Recently discovered mental health records contain no obvious indications that the Virginia Tech gunman was a year and a half away from committing the worst mass shootings in modern U.S. history.
The records contain previously unseen handwritten notes from the counselors who talked to Seung-Hui Cho in 2005, and in one report Cho denied having any suicidal or homicidal thoughts. On April 16, 2007, Cho killed 32 students and faculty members on the Blacksburg, Va., campus and took his own life.
The counselors' notes indicate they were concerned for the troubled student, but the records don't contain any evidence that
they saw serious warning signs to believe Cho would commit violence.
The files were released Wednesday, nearly five weeks after the missing records were discovered at the home of Robert Miller, the former director of the university's counseling center.
The files, which cover all of Cho's interactions with the center during November and December 2005, were released by Virginia Tech after Cho's family gave permission for the release. Permission was needed due to privacy laws.
The records recently were discovered among MIller's personal files. According to a statement released by Miller's attorney, the records were removed inadvertently from the Cook Counseling Center when Miller was reassigned to a different department early in 2006.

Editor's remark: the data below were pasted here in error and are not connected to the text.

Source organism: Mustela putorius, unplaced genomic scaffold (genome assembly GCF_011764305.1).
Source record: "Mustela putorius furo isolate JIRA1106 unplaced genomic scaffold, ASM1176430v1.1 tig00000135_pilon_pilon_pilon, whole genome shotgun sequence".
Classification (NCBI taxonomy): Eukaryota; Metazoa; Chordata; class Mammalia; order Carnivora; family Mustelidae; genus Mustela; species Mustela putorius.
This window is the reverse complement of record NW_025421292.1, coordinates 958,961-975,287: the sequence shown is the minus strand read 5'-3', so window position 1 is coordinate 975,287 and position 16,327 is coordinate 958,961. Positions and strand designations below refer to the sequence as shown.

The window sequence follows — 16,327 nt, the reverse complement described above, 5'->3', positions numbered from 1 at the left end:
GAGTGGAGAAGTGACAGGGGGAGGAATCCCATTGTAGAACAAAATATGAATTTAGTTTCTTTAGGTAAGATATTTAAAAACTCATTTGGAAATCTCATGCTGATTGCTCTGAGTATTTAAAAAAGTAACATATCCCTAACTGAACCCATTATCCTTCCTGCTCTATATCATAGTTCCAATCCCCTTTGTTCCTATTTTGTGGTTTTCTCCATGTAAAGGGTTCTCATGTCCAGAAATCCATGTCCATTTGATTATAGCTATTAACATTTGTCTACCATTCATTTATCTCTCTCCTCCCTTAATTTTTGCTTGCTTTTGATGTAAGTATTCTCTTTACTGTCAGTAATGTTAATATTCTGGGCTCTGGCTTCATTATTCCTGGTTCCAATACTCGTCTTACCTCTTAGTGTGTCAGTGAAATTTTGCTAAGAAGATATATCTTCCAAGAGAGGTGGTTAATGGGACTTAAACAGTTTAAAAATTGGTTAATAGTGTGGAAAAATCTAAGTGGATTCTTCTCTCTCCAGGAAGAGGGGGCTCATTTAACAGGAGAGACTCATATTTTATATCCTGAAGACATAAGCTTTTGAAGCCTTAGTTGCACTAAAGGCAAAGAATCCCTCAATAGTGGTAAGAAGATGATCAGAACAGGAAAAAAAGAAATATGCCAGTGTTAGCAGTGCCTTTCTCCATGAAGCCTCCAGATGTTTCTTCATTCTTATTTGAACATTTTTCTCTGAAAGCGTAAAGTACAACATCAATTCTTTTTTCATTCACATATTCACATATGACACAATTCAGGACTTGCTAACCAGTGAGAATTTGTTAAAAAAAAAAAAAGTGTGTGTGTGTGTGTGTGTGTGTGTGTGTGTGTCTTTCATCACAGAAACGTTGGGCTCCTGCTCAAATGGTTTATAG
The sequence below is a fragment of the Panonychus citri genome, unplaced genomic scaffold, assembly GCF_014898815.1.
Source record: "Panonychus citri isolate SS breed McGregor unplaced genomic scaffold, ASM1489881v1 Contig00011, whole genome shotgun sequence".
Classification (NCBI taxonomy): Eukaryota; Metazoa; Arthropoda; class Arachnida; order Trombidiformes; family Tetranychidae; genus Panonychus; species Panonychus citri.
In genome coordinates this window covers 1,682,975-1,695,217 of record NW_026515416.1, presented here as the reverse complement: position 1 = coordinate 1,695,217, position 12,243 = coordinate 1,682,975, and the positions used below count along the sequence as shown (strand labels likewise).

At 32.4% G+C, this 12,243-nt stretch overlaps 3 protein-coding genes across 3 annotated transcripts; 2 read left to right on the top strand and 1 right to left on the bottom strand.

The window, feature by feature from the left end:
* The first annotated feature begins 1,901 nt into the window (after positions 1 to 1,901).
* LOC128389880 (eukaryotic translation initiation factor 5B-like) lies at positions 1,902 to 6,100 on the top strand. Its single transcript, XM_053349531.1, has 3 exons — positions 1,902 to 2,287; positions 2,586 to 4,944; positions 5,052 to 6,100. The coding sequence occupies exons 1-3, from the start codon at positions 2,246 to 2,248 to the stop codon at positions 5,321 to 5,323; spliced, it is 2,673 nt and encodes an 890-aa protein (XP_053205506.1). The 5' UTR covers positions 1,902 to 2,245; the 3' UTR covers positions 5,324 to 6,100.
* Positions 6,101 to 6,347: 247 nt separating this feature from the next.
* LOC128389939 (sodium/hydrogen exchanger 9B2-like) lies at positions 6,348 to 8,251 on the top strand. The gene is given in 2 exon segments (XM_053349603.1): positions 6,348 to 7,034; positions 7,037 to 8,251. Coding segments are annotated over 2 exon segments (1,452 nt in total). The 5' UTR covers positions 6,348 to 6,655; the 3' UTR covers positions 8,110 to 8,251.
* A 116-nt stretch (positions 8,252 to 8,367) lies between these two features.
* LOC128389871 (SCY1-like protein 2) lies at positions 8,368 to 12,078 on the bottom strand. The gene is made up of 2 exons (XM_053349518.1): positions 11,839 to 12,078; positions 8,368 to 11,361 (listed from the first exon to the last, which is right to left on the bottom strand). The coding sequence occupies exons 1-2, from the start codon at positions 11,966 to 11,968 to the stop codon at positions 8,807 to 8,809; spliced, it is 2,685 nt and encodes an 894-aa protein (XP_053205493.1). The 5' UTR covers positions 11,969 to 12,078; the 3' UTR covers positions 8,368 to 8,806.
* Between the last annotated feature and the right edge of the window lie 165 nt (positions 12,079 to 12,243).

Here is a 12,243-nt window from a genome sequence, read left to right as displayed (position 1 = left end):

Virginia Tech said the files consist of paper records of Cho's two telephone interactions with professionals at the counseling center prior to his hospitalization at Carilion St. Albans Hospital and his appointment at the Cook Counseling Center following his release from the hospital.
Washington, D.C., Maryland and Virginia local news, events and information
Cho denied the homicidal thoughts in a session with counselor Sherry Lynch Conrad on Dec. 14, 2005. On April 16, 2007, Cho killed 32 students and faculty members on campus and took his own life Cho met with Conrad at Cook Counseling Center after being detained in a mental hospital overnight because he had expressed thoughts of suicide.
"He denies suicidal and/or homicidal thoughts. Said the comment he made was a joke. Says he has no reason to harm self and would never do it," Conrad wrote.
That was Cho's last contact with the counseling center. The counselor wrote that she gave him emergency contact numbers and
encouraged him to return the next semester in January, but he didn't make an appointment.
"My mother, father and I all agree that it is the correct thing to do to release the newly discovered medical records of my brother," Cho's sister, Sun Cho, said in a letter authorizing the release.
The university said the recovered records are consistent with information already contained in the Virginia Tech Review Panel Report and in the report by the Virginia Inspector General for Behavioral Health and Developmental Services provided to the review panel.
Cho committed suicide after killing 32 students and faculty members in a dormitory and classroom building on the Blacksburg
campus on April 16, 2007.
View The Records: